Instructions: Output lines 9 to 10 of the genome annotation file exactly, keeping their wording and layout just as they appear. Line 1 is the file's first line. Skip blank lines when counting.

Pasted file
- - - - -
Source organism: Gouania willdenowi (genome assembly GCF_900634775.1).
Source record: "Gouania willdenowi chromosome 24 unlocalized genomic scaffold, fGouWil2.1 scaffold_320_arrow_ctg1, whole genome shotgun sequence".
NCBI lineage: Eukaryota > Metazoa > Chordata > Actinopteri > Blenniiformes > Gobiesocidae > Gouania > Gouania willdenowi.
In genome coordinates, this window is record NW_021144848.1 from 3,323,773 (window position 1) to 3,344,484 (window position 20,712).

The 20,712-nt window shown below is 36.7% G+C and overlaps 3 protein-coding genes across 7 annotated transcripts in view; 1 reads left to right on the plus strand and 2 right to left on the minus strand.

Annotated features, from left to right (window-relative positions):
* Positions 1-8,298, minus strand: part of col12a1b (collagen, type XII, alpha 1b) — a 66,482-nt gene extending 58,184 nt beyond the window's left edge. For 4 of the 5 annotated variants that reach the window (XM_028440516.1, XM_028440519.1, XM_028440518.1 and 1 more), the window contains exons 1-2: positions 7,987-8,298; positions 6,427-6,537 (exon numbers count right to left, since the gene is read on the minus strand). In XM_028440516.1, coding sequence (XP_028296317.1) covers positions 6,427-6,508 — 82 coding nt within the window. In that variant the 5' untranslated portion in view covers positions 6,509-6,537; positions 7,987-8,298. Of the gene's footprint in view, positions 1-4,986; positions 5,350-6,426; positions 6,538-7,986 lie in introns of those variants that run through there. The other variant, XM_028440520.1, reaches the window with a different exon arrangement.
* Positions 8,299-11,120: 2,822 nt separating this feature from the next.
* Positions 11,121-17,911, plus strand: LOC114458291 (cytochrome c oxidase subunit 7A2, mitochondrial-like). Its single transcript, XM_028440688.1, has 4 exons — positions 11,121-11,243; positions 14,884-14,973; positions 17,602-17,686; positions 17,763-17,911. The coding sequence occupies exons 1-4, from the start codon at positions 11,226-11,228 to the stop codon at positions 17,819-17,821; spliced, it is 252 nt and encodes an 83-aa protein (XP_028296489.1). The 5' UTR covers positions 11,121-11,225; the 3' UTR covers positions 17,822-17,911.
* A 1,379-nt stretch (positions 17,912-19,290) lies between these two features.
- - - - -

* Positions 11,121-17,911, plus strand: LOC114458291 (cytochrome c oxidase subunit 7A2, mitochondrial-like). Its single transcript, XM_028440688.1, has 4 exons — positions 11,121-11,243; positions 14,884-14,973; positions 17,602-17,686; positions 17,763-17,911. The coding sequence occupies exons 1-4, from the start codon at positions 11,226-11,228 to the stop codon at positions 17,819-17,821; spliced, it is 252 nt and encodes an 83-aa protein (XP_028296489.1). The 5' UTR covers positions 11,121-11,225; the 3' UTR covers positions 17,822-17,911.
* A 1,379-nt stretch (positions 17,912-19,290) lies between these two features.